Dayton's Devin Oliver went to same high school as Derek Jeter
BUFFALO - On trips or after practice, Dayton Flyers players occasionally engage in a "Famous Alumni From My High School" competition. "It's amazing. "I'm always at the top," senior forward Devin Oliver said, "because of Derek Jeter."
Oliver's quest to be remembered as the second most famous athlete from Kalamazoo (Mich.) Central High continues Saturday night as his team faces the daunting business of playing Syracuse in a virtual Orange home game. Oliver and the Flyers defeated Ohio State in a thriller Thursday and are up for another challenge, even a formidable one such as Syracuse's vaunted 2-3 zone defense.
"I think we've just got to focus on what we're trying to do as a team, play physical and play aggressive," he said before practice Friday, after he finished a background session with CBS announcers Verne Lundquist and Bill Raftery by taking the microphone and interviewing them. "You know, don't just settle for launching threes and playing around the perimeter, but doing what we've got to do and get the ball into the interior."
Since he was a kid, Oliver has been inspired to aim high. He was an Honor Society scholar who helped Central win a national academic honor that brought President Barack Obama to the graduation ceremony (at which Oliver challenged the Commander in Chief to a game of one-on-one and reportedly was told, "I don't think you're ready for that").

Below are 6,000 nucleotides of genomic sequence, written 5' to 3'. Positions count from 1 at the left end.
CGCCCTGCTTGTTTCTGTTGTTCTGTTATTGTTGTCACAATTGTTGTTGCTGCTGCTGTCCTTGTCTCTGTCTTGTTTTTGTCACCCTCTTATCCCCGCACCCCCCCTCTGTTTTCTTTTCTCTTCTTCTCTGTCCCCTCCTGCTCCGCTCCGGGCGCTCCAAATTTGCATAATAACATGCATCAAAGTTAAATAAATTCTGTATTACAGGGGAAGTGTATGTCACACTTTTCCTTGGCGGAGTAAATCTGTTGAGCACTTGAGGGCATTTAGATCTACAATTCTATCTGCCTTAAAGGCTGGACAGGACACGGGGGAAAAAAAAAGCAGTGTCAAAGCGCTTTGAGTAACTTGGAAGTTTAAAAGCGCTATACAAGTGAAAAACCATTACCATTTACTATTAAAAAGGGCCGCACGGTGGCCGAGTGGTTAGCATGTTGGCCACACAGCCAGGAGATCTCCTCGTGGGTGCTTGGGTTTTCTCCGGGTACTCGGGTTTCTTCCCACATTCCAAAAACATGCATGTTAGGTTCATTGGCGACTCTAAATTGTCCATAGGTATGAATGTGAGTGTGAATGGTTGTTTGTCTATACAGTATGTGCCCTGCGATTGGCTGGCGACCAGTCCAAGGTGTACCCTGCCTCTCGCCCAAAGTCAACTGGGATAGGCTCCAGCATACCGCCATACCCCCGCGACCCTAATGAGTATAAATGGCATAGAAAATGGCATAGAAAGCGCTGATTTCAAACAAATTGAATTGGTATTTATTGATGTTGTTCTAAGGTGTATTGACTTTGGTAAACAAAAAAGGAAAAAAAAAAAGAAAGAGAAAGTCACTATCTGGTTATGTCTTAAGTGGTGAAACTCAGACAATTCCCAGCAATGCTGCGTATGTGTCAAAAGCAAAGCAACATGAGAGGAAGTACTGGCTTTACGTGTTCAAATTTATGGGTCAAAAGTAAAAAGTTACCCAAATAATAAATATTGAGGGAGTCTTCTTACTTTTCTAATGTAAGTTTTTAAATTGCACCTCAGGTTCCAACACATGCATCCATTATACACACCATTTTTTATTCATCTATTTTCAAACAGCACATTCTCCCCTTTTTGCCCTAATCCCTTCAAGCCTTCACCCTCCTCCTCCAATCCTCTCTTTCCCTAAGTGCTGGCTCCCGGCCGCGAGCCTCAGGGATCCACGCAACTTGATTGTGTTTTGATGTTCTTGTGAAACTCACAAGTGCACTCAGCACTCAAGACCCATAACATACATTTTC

There was no question where the player's greatest athletic incentive came from, though. Anyone growing up in Kalamazoo couldn't help but feel proud of Jeter.
"He came back one time when I was in high school. He pulled up with a couple of Escalades and a pretty woman on his side," Oliver said. "Another time, when he was inducted into my high school's hall of fame, I got to meet with him and talk with him for a while. Real cool guy."
Plus, he knows that Jeter was a solid guard/forward. "I'm pretty sure he was first-team all-State," Oliver said.
Truth be told, Jeter's basketball career at Central was not as distinguished as Oliver's. The latter was the one who led a state title run. But basketball was pivotal in Jeter's development because his parents said they would allow him to enroll at Central -- rather than the smaller Catholic school they had chosen -- if he proved he was good enough to make a top AAU basketball team.
Every day, on the way to the high school gym, Oliver passed the trophy case bearing Jeter's No. 13 baseball jersey. The Dayton player remembers his sophomore year, when he and everyone else on the varsity baseball squad got new cleats, donated by the famous alumnus.
"What's really funny is my girlfriend in eighth grade lived in his old house. It was right behind the high school. So he could just walk right over to the field. There was no question why he was that good," Oliver said. "To be one of the best Yankees of all time . . .
"When I saw he was retiring, it struck deep. If you have a guy like that who is from Kalamazoo, It's pretty cool. I'm happy his career has been what it is. I think he's definitely going out on top. I think he's going to have a really good year."
Big East reunion
The other game here Saturday night features Villanova and Connecticut, two longtime rivals before the former Big East split.
"They're going to be scrappy. That's what a Big East team is about, to be scrappy and aggressive," said Connecticut guard Shabazz Napier, who hit a buzzer-beater against Villanova the season before last.
Three of the four teams remaining at this site were members of that same fraternity, although Syracuse coach Jim Boeheim is weary of the "old Big East" nostalgia. He said, "You don't ask questions about someone's ex-wife, do you?"